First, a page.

11. Hi Janee

    Thanks for commenting. I think the coming months are going to be very interesting for the profession. I really hope this effort works!

  12. Hi Janee

    Thanks for commenting. I think the coming months are going to be very interesting for the profession. I really hope this effort works!

  13. Hi Janee

    Thanks for commenting. I think the coming months are going to be very interesting for the profession. I really hope this effort works!

  14. Hi Janee

    Thanks for commenting. I think the coming months are going to be very interesting for the profession. I really hope this effort works!

  15. I do agree partly with your concern of giving work to black advocates without paying regard to their competency but still it forgets that for one to be competent one must have something to do and therefore acquire the necessary skill, if they have no work how are they going to be competent, experience comes with time and practice. it is true that everyone has to start somewhere, white advocates were never born practicing law it is through support they received that they “look” competent. well i believe we as blacks deserve that support and ofcourse mistakes will be part of that learning even white advocates lose sometimes that is the nature of law.

  16. I do agree partly with your concern of giving work to black advocates without paying regard to their competency but still it forgets that for one to be competent one must have something to do and therefore acquire the necessary skill, if they have no work how are they going to be competent, experience comes with time and practice. it is true that everyone has to start somewhere, white advocates were never born practicing law it is through support they received that they “look” competent. well i believe we as blacks deserve that support and ofcourse mistakes will be part of that learning even white advocates lose sometimes that is the nature of law.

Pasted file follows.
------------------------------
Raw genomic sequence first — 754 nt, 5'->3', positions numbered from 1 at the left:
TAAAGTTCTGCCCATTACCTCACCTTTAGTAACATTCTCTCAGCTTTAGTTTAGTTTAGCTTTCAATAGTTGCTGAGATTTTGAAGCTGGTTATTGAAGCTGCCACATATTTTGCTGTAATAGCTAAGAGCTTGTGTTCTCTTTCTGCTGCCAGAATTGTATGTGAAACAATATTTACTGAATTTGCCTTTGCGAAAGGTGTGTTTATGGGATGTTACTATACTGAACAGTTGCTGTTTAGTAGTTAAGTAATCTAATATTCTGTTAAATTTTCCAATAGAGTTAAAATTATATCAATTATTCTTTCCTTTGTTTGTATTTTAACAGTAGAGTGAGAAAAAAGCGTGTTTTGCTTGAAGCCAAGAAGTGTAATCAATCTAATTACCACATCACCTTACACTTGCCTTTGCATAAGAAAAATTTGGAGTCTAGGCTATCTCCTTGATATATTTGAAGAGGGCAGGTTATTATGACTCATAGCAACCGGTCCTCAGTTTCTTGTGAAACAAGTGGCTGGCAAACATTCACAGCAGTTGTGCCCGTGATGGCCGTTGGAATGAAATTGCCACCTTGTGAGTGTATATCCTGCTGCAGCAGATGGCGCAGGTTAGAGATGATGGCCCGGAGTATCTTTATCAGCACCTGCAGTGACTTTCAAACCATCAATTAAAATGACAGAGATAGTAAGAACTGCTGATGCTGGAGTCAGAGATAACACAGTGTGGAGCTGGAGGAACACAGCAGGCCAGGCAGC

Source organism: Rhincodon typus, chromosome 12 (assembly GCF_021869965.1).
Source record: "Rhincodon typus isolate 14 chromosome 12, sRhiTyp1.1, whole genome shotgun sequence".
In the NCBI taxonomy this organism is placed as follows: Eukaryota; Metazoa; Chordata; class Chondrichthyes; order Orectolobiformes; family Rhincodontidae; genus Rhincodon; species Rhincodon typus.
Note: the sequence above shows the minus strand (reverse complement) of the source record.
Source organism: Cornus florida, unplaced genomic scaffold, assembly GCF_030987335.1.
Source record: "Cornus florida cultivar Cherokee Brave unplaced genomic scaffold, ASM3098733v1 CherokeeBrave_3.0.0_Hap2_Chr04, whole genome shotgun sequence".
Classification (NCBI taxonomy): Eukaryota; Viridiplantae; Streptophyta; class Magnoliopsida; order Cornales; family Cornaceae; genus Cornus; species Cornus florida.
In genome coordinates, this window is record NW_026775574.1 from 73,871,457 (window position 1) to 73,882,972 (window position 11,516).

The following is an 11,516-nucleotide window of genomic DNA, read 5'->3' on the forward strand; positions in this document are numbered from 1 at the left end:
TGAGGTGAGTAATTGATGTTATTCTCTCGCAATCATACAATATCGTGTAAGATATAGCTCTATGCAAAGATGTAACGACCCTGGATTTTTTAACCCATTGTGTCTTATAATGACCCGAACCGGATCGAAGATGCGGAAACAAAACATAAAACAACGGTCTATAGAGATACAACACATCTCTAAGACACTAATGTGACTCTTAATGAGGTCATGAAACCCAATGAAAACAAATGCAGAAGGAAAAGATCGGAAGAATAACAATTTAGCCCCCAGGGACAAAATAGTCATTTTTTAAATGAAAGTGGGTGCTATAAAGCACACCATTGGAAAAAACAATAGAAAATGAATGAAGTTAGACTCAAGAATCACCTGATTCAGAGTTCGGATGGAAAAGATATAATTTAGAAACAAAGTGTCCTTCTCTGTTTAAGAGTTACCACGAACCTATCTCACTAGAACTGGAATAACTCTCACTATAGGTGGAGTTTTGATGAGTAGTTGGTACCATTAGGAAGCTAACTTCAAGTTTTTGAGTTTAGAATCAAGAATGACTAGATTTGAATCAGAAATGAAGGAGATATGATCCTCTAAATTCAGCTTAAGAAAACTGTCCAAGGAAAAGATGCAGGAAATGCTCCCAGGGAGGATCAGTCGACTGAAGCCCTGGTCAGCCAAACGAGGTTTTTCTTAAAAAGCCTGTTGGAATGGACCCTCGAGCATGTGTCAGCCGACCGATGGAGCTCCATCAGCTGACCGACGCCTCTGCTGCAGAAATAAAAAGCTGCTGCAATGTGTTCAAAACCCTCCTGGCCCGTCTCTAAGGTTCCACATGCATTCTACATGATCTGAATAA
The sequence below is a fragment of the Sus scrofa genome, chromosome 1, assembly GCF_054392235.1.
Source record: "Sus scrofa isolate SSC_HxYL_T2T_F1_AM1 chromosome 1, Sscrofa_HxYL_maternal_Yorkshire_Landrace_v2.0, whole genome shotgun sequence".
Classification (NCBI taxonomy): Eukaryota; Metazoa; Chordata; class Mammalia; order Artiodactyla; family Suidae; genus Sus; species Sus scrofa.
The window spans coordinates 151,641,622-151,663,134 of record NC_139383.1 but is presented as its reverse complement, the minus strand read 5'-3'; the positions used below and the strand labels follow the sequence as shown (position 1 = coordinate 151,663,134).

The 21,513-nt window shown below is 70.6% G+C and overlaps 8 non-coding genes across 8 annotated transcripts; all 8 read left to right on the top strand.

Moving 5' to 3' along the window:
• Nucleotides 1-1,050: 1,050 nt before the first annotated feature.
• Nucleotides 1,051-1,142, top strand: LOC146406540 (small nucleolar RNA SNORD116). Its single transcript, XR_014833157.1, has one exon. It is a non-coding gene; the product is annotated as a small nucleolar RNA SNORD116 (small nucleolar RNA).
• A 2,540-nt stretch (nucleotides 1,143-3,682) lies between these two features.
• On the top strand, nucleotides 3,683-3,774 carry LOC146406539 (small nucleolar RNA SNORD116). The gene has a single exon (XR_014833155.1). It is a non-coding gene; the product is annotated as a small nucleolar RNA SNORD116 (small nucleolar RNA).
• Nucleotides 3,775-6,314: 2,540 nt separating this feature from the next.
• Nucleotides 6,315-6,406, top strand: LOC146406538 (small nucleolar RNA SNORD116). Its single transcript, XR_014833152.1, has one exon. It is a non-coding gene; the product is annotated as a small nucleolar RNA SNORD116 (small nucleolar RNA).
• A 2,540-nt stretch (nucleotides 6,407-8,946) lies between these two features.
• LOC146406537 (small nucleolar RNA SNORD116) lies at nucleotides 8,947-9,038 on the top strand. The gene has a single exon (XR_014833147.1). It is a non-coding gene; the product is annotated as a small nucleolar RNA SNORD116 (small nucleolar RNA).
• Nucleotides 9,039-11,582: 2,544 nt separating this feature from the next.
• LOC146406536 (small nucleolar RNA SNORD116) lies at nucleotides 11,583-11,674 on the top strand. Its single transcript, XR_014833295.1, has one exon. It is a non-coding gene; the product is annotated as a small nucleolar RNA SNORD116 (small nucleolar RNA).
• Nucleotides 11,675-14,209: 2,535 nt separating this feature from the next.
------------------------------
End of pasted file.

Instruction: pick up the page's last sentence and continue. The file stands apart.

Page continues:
17. I do agree partly with your concern of giving work to black advocates without paying regard to their competency but still it forgets that for one to be competent one must have something to do and therefore acquire the necessary skill, if they have no work how are they going to be competent, experience comes with time and practice. it is true that everyone has to start somewhere, white advocates were never born practicing law it is through support they received that they “look” competent. well i believe we as blacks deserve that support and ofcourse mistakes will be part of that learning even white advocates lose sometimes that is the nature of law.

What do you think?